Co-induction refers to the administration of a small dose of sedative or other anaesthetic agent prior to the induction of anaesthesia to reduce the dose of induction agent, and to achieve more specific responses while minimizing side effects [3]. The objectives of this technique are to improve the ratio of desired versus adverse effects and to reduce the cost of expensive drugs such as propofol [4].

Midazolam is a benzodiazepine which increases the GABA mediated chloride ion conduction. It is used for premedication, anxiolysis, sedation, induction and co-induction of anaesthesia [1]. Midazolam has been used as a co-induction agent with Propofol. In one study midazolam propofol co-induction with midazolam dose of 0.025 mg/kg produced a significant reduction in propofol dose requirement in both the younger and older age groups with P value of <0.01(5).

Ketamine is an N-methyl D-aspartate (NMDA) receptor antagonist. It produces dissociative anaesthesia. In contrast to other anaesthesic agents, ketamine increases arterial blood pressure, heart rate and cardiac output. It should be avoided in patients with coronary artery disease, uncontrolled hypertension, congestive heart failure, increased intracranial pressure (ICP) and arterial aneurysms. The incidence of its psychomimetic effects can be reduced by co administration of benzodiazepine, barbiturate, or propofol[5].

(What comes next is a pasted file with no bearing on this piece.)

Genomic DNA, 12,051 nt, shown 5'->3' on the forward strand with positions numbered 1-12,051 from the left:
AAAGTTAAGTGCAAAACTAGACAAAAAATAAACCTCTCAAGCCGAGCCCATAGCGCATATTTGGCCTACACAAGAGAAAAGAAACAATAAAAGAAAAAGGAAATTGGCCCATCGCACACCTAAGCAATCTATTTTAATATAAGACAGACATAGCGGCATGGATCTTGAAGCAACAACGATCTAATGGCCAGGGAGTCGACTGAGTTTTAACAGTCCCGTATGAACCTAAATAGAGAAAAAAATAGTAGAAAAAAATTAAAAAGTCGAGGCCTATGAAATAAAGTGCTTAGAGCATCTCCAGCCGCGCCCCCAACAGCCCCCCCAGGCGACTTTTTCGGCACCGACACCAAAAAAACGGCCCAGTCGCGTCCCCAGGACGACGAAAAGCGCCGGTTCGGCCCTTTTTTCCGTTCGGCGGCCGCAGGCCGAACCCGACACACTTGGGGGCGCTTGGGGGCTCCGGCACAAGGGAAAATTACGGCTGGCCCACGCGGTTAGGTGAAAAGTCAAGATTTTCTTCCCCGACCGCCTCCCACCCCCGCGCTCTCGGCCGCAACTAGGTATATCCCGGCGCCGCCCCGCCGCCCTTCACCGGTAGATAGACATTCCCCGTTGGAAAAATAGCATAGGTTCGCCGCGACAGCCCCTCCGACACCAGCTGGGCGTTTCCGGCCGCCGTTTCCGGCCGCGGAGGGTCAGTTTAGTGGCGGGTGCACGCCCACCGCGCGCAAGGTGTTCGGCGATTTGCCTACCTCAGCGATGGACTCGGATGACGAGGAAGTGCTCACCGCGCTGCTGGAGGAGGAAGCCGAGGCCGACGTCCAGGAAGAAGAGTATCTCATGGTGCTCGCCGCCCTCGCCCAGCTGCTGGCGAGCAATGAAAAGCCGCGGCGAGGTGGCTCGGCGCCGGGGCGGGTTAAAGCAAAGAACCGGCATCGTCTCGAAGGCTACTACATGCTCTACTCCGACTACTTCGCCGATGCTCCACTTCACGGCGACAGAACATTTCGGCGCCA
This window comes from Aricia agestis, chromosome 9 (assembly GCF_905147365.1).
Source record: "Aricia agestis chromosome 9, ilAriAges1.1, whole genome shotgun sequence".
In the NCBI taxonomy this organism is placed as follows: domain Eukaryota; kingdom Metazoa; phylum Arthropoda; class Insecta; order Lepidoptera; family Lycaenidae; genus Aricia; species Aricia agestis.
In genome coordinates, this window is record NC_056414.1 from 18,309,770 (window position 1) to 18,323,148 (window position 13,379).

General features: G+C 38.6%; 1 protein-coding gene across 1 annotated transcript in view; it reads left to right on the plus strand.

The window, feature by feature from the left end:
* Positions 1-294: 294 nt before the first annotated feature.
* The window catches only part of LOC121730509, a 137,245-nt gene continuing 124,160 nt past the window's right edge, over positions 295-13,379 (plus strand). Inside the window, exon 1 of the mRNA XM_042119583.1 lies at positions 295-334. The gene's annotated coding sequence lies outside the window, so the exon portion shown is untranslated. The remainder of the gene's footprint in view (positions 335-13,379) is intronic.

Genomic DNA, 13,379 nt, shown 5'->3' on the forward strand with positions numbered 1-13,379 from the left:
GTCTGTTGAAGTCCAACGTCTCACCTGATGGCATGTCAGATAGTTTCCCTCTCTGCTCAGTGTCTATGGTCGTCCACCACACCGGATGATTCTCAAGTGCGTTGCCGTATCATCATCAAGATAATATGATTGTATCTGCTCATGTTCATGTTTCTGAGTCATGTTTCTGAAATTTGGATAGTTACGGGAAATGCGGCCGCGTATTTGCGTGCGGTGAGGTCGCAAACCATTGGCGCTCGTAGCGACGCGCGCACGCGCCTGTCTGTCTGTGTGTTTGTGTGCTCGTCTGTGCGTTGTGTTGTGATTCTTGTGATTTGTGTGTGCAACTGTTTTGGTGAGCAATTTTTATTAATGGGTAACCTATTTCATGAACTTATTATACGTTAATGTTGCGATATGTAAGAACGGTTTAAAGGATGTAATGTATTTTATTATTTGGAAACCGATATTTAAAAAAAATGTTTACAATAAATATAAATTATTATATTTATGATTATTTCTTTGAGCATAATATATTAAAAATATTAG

In this study we plan to determine if co-induction with a small dose of ketamine is a better option compared to midazolam in reducing induction dose of propofol.

Methods

Approval was taken from institutional ethical review committee (ERC) and written informed consent was taken from each patient. It was a randomized double blinded clinical trial, conducted at a tertiary care university hospital over a period of six months.

The patients included in this study were those belonging to American Society of Anaesthesiologist (ASA) physical status I and II, aged 20 to 50 years of either sex, undergoing daycare surgeries requiring general anaesthesia including general surgical, urological and plastic surgeries. Patients with known hypertension, ischemic heart disease, neurological problems, psychiatric disease, pregnancy and patients allergic to study drugs were excluded from the study. Emergency surgeries, history of gastro esophageal reflux disease, body mass index (BMI) of more than 30 and patients on sedatives or anxiolytics were also excluded from the study.